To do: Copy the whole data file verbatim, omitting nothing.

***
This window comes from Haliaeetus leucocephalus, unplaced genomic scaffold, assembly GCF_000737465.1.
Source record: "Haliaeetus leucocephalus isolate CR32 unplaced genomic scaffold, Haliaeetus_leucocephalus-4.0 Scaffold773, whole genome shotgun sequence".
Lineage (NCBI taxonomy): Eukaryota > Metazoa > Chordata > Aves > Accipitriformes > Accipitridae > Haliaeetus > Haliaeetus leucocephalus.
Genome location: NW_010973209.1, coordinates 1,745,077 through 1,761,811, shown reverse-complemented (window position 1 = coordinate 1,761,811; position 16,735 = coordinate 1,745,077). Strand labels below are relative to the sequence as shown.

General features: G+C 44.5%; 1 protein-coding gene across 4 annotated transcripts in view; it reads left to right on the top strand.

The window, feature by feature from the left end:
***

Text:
This window comes from Haliaeetus leucocephalus, unplaced genomic scaffold, assembly GCF_000737465.1.
Source record: "Haliaeetus leucocephalus isolate CR32 unplaced genomic scaffold, Haliaeetus_leucocephalus-4.0 Scaffold773, whole genome shotgun sequence".
Lineage (NCBI taxonomy): Eukaryota > Metazoa > Chordata > Aves > Accipitriformes > Accipitridae > Haliaeetus > Haliaeetus leucocephalus.
Genome location: NW_010973209.1, coordinates 1,745,077 through 1,761,811, shown reverse-complemented (window position 1 = coordinate 1,761,811; position 16,735 = coordinate 1,745,077). Strand labels below are relative to the sequence as shown.

General features: G+C 44.5%; 1 protein-coding gene across 4 annotated transcripts in view; it reads left to right on the top strand.

The window, feature by feature from the left end: